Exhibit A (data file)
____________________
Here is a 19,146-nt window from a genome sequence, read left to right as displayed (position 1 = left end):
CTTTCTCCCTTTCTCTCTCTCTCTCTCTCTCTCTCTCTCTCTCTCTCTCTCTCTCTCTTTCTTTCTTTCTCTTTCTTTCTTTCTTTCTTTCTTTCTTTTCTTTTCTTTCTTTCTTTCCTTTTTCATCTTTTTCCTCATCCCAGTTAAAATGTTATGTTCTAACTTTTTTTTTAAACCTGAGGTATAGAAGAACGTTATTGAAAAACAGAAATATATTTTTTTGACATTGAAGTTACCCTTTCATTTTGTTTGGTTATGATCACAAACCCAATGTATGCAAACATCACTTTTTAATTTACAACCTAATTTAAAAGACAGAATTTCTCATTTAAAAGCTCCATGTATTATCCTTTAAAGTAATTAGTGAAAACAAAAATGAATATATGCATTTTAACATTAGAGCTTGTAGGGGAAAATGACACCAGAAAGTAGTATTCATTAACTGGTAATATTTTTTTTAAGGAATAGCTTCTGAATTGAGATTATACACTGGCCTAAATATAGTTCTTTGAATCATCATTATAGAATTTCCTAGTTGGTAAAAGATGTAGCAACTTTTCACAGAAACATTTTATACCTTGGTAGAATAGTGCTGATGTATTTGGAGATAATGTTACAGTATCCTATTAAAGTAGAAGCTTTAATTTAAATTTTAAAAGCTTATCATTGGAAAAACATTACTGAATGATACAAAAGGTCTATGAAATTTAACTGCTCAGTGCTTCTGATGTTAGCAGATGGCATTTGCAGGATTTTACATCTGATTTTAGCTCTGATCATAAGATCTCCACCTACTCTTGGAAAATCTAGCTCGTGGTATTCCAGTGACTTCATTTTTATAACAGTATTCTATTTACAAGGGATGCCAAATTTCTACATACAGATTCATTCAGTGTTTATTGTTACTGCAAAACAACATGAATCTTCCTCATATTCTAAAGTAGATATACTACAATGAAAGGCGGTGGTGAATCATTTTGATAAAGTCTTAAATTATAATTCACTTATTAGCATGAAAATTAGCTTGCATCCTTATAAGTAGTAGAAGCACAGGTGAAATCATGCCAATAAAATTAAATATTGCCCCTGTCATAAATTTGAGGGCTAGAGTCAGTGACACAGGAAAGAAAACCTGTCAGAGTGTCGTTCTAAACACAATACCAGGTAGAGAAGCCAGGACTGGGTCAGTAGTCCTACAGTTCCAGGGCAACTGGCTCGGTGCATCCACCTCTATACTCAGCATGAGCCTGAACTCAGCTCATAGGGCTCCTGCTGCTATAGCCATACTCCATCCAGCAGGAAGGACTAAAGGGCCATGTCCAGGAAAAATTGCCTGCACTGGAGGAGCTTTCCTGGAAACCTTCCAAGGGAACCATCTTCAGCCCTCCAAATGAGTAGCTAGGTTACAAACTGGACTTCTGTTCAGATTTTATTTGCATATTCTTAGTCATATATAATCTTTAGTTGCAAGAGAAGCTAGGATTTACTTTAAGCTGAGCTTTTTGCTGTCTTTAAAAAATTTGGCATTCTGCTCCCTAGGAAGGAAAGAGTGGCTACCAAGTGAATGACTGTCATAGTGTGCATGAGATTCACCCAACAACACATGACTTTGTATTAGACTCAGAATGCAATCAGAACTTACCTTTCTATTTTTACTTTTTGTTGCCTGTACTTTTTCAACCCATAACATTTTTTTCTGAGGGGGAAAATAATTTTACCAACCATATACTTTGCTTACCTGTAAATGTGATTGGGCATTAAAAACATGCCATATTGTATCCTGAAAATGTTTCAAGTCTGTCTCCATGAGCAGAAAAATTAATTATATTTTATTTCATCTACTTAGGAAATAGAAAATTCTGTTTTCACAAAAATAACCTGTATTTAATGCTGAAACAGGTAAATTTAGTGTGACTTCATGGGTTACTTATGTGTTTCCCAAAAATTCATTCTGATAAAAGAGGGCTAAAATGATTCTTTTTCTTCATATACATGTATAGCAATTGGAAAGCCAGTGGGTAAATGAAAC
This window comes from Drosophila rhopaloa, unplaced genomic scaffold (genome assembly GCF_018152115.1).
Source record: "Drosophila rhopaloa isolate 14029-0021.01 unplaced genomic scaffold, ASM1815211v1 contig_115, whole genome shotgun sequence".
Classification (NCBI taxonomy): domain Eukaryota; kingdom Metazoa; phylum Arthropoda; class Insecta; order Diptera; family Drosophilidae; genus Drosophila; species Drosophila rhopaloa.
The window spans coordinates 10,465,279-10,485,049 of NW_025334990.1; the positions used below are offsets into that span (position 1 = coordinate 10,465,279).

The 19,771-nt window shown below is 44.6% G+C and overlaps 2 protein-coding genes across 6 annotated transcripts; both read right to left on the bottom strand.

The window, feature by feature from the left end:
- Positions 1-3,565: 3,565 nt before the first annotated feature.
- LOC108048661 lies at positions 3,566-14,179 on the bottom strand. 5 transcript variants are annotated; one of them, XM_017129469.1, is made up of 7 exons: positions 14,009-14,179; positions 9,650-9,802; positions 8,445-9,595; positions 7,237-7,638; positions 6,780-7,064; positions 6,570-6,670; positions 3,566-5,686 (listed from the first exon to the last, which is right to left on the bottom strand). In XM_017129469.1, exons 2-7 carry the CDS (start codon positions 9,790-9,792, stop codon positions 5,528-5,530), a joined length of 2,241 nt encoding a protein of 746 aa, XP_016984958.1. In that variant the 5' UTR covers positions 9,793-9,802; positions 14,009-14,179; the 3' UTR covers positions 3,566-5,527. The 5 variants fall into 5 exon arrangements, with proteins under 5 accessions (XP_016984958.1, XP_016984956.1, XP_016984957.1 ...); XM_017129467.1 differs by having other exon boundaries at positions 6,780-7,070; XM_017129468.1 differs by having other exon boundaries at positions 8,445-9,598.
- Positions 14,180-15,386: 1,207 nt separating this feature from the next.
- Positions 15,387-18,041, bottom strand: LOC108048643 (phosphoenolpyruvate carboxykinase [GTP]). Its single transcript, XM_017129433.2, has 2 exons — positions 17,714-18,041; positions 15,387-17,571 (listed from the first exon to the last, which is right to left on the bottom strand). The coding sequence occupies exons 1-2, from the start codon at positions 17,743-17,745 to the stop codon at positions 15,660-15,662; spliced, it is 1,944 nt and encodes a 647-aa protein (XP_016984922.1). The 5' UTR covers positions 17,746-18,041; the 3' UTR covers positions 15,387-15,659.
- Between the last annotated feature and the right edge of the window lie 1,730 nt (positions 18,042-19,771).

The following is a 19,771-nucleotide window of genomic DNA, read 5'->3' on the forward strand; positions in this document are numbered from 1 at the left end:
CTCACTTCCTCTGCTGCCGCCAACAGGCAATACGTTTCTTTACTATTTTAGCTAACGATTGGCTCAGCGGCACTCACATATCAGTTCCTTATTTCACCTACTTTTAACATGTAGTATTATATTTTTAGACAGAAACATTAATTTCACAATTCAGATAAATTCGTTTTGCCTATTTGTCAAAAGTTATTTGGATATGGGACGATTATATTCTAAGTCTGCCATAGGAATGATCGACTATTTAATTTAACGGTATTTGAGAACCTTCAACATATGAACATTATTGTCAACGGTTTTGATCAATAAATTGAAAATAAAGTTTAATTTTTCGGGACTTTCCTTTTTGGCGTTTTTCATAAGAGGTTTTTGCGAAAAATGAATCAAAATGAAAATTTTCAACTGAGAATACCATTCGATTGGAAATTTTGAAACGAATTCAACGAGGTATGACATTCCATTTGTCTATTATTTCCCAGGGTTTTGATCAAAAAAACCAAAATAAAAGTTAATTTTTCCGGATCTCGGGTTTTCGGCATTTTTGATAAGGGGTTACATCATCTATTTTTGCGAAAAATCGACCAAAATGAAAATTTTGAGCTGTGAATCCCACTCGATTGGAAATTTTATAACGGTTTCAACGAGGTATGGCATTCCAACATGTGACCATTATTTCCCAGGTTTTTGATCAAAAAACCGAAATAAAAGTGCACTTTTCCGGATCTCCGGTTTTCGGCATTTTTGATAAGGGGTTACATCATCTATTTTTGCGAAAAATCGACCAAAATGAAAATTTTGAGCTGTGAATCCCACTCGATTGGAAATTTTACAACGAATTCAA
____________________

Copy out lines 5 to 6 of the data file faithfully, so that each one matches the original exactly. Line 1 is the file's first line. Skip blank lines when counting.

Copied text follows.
Classification (NCBI taxonomy): domain Eukaryota; kingdom Metazoa; phylum Arthropoda; class Insecta; order Diptera; family Drosophilidae; genus Drosophila; species Drosophila rhopaloa.
The window spans coordinates 10,465,279-10,485,049 of NW_025334990.1; the positions used below are offsets into that span (position 1 = coordinate 10,465,279).